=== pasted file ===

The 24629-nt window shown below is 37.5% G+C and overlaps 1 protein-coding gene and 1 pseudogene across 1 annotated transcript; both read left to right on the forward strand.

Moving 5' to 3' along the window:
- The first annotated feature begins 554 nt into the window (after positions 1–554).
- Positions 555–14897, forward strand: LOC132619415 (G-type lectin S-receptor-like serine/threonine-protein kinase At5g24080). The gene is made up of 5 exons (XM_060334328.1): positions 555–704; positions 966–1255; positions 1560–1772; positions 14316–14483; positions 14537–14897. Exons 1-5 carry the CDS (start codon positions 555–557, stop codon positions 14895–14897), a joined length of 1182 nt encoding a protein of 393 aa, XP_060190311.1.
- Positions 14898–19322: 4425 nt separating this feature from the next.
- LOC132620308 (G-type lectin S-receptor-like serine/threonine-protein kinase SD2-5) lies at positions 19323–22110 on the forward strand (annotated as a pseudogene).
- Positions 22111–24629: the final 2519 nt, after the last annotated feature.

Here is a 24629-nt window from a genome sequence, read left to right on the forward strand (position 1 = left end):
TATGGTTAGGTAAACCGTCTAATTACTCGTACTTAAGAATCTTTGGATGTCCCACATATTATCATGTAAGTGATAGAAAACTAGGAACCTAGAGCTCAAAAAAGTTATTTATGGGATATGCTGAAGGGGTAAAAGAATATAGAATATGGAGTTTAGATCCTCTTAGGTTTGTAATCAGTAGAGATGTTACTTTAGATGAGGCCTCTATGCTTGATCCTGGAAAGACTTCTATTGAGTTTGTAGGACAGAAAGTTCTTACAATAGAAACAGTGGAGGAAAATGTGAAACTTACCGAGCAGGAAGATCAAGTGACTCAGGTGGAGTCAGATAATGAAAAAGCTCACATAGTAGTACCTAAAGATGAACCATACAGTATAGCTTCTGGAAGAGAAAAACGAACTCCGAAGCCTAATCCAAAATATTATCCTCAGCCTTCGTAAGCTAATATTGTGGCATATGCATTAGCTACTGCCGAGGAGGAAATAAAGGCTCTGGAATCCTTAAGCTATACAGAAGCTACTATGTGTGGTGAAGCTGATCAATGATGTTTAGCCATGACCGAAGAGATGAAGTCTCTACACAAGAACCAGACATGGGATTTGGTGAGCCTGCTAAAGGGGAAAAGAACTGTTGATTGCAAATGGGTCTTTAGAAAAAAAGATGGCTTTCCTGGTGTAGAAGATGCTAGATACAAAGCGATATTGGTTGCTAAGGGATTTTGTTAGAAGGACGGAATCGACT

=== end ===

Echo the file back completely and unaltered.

The 24629-nt window shown below is 37.5% G+C and overlaps 1 protein-coding gene and 1 pseudogene across 1 annotated transcript; both read left to right on the forward strand.

Moving 5' to 3' along the window:
- The first annotated feature begins 554 nt into the window (after positions 1–554).
- Positions 555–14897, forward strand: LOC132619415 (G-type lectin S-receptor-like serine/threonine-protein kinase At5g24080). The gene is made up of 5 exons (XM_060334328.1): positions 555–704; positions 966–1255; positions 1560–1772; positions 14316–14483; positions 14537–14897. Exons 1-5 carry the CDS (start codon positions 555–557, stop codon positions 14895–14897), a joined length of 1182 nt encoding a protein of 393 aa, XP_060190311.1.
- Positions 14898–19322: 4425 nt separating this feature from the next.
- LOC132620308 (G-type lectin S-receptor-like serine/threonine-protein kinase SD2-5) lies at positions 19323–22110 on the forward strand (annotated as a pseudogene).
- Positions 22111–24629: the final 2519 nt, after the last annotated feature.

Here is a 24629-nt window from a genome sequence, read left to right on the forward strand (position 1 = left end):
TATGGTTAGGTAAACCGTCTAATTACTCGTACTTAAGAATCTTTGGATGTCCCACATATTATCATGTAAGTGATAGAAAACTAGGAACCTAGAGCTCAAAAAAGTTATTTATGGGATATGCTGAAGGGGTAAAAGAATATAGAATATGGAGTTTAGATCCTCTTAGGTTTGTAATCAGTAGAGATGTTACTTTAGATGAGGCCTCTATGCTTGATCCTGGAAAGACTTCTATTGAGTTTGTAGGACAGAAAGTTCTTACAATAGAAACAGTGGAGGAAAATGTGAAACTTACCGAGCAGGAAGATCAAGTGACTCAGGTGGAGTCAGATAATGAAAAAGCTCACATAGTAGTACCTAAAGATGAACCATACAGTATAGCTTCTGGAAGAGAAAAACGAACTCCGAAGCCTAATCCAAAATATTATCCTCAGCCTTCGTAAGCTAATATTGTGGCATATGCATTAGCTACTGCCGAGGAGGAAATAAAGGCTCTGGAATCCTTAAGCTATACAGAAGCTACTATGTGTGGTGAAGCTGATCAATGATGTTTAGCCATGACCGAAGAGATGAAGTCTCTACACAAGAACCAGACATGGGATTTGGTGAGCCTGCTAAAGGGGAAAAGAACTGTTGATTGCAAATGGGTCTTTAGAAAAAAAGATGGCTTTCCTGGTGTAGAAGATGCTAGATACAAAGCGATATTGGTTGCTAAGGGATTTTGTTAGAAGGACGGAATCGACT